Short-term EUTM registrations are still valid in the UK. Keep in mind that the referendum has voted for Brexit, but the UK is actually yet to request for an exit, which might not happen until the autumn. This means that no short-term action is required and EUTM registrations remain valid in the UK.

Once Brexit is a fact, does it mean that the trademark protection in the UK will be lost by EUTM proprietors?

For existing EUTM registrations the answer is probably no. The expected solution is that a transitional period is set up where EUTM owners can extend/convert their EUTM registration to national UK registrations (this will likely include payment of official fees).

For new EUTM registrations the answer is that the UK will no longer be covered by EUTM and a separate application in the UK will therefore need to be filed. Today’s official fee to add the UK to an International/Madrid registration is only CFR 262 for the first class and CFR 73 for each additional class. In other words, it is not massively expensive.

From a prosecution perspective the changes will likely only be administrative and mean two applications with a little higher cost. From other perspectives we see the following three issues:

  1. Injunctions based on EUTM registrations normally cover the entire EU. Post-brexit the courts in the UK will no longer be able to issue pan-EU injunction, and vice versa court injunction in other EU member states will not cover the UK. This will increase the cost of litigation since two sets of litigation will be required.
  2. Today it is sufficient to use a EUTM registration in the UK to maintain it in the entire EU. Post-brexit EUTM proprietors, who rely on their EUTM in the UK, will need to revise their filing strategy.
  3. The case law of the Court of Justice of the EU will no longer be directly applicable in the UK, which probably will lead to differences in jurisprudence between the EU and UK. This will be important for brand owners to keep track of.

Overall our initial position is that there is no need for drastic actions with regard to the Brexit referendum. We will of course keep reverting to this subject until the dust has settled and the picture is more clear.

Kristian Martinsson, Attorney at Law 

UPC getting closer – just a ”Brexit” referendum away?

When the UK prime minister David Cameron won the 2015 general election he, due to demands from his own Conservative MP party and other parties, promised to hold a referendum on whether Great Britain was to stay or exit the EU membership. This referendum will take place on 23 June, 2016.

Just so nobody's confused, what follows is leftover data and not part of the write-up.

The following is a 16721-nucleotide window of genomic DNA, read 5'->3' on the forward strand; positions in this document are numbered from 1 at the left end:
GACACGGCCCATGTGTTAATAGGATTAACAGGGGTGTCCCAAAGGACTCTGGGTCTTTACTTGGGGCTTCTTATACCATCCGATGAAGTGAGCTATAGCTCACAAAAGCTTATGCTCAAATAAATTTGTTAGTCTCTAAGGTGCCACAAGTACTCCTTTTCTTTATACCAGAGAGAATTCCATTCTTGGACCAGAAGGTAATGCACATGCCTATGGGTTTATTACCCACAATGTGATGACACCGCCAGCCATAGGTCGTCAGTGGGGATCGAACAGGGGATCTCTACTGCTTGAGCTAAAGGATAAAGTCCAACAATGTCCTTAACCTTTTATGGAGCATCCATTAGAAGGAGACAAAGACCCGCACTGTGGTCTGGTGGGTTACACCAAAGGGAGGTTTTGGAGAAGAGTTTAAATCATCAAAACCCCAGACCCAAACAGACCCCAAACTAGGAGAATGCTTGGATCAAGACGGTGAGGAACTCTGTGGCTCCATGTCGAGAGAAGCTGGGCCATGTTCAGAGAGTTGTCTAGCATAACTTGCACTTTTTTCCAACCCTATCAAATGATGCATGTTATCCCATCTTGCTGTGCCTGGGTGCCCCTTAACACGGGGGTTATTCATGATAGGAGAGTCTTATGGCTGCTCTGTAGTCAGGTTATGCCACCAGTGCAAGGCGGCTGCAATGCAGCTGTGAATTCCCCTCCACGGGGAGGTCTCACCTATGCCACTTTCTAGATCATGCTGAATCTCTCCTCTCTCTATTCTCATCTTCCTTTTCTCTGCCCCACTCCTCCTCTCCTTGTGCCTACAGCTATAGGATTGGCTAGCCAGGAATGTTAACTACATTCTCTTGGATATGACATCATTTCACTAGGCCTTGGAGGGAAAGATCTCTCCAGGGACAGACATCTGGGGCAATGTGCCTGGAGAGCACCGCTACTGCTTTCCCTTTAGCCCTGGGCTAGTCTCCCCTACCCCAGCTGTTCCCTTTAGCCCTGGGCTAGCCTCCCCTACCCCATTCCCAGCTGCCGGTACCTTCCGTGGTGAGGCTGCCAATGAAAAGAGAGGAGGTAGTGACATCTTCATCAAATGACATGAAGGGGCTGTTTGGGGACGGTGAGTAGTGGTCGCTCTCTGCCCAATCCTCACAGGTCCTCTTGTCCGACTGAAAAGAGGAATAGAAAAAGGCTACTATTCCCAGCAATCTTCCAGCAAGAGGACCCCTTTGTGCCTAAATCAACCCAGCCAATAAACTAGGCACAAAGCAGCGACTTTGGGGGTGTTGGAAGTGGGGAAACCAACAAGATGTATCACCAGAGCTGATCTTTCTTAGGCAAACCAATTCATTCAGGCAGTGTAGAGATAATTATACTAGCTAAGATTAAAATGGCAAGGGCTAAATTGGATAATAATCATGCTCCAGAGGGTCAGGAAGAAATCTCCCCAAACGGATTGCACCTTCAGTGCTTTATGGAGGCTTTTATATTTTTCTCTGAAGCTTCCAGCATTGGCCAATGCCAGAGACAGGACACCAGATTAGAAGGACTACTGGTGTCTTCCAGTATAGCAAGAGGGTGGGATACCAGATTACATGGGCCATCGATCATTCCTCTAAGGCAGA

A current poll by YouGov® EU referendum tracker (17 May, 2016) indicate that 44% of the voters wants to stay in the EU, 40 % wants to leave and 12% are still not certain about how to vote.

The UK has for a long time been one of the three Contracting Member states that most patentees decide to validate their patents in. They are as such a very important piece of the puzzle for the Agreements on a Patent with Unitary effect and the Unified patent court to be able to enter into force. If the UK decides to stay, their preparations for ratifying the Agreements have also come a long way. For instance, the Houses of Parliament have approved draft legislation to amend the UK Patents Act to give effect to the Agreements of the UPC and the Unitary Patent. They have also made amendments to the Patent Rules, which will come into force when the UPC agreement comes into force. It is thus very likely that the current time schedule of early 2017 will stand for the entry into force of the UPC. It is not likely that the ratification will be completed before the referendum.

However, if the UK decides to leave the EU, the UPC and Unitary Patent system cannot start until the UK no longer is a member of the EU, unless the UPC Agreements is amended. The reason for this is that a non-EU member state cannot hold a position in the UPC regime. Italy will take the UK’s place as one of the three mandatory states, since it was the fourth most popular country for validation in 2012 (“in the year preceding the year in which the signature of the Agreement takes place”).

Further, the central division of the UPC, which is set out to be placed in London, will likely have to relocate. This means that the UPC Agreement will have to be amended, and possibly ratified again by the Contracting member states that have already ratified. The language regime that stipulates that the central division proceedings, for instance revocation actions, shall be in the language of the patent is not likely to change, and about 70% of the cases will still be held in English.

The Lisbon Treaty (Article 50) governs the membership of the EU and it states that “Any member state may decide to withdraw from the Union in accordance with its own constitutional requirements.” However, a withdrawal from the EU is still a complex situation and any country desiring to leave will for instance have to negotiate with each of the other 27 states about the terms of departure, a process that can last for up to two years. The European council and the parliament in Strasbourg will then have to ratify the severance terms. In reality the “exit” may take more than two years.

With all of this taken into account, it is extremely difficult to predict when the UPC and the Patent with Unitary Effect may enter into force should we face a Brexit. In worst case, a delay of several years may be expected, unless a rapid re-negotiation and re-drafting of the current Agreements for the UPC and the Unitary Patent package can take place and be ratified accordingly.

Sofia Willquist, European Patent Attorney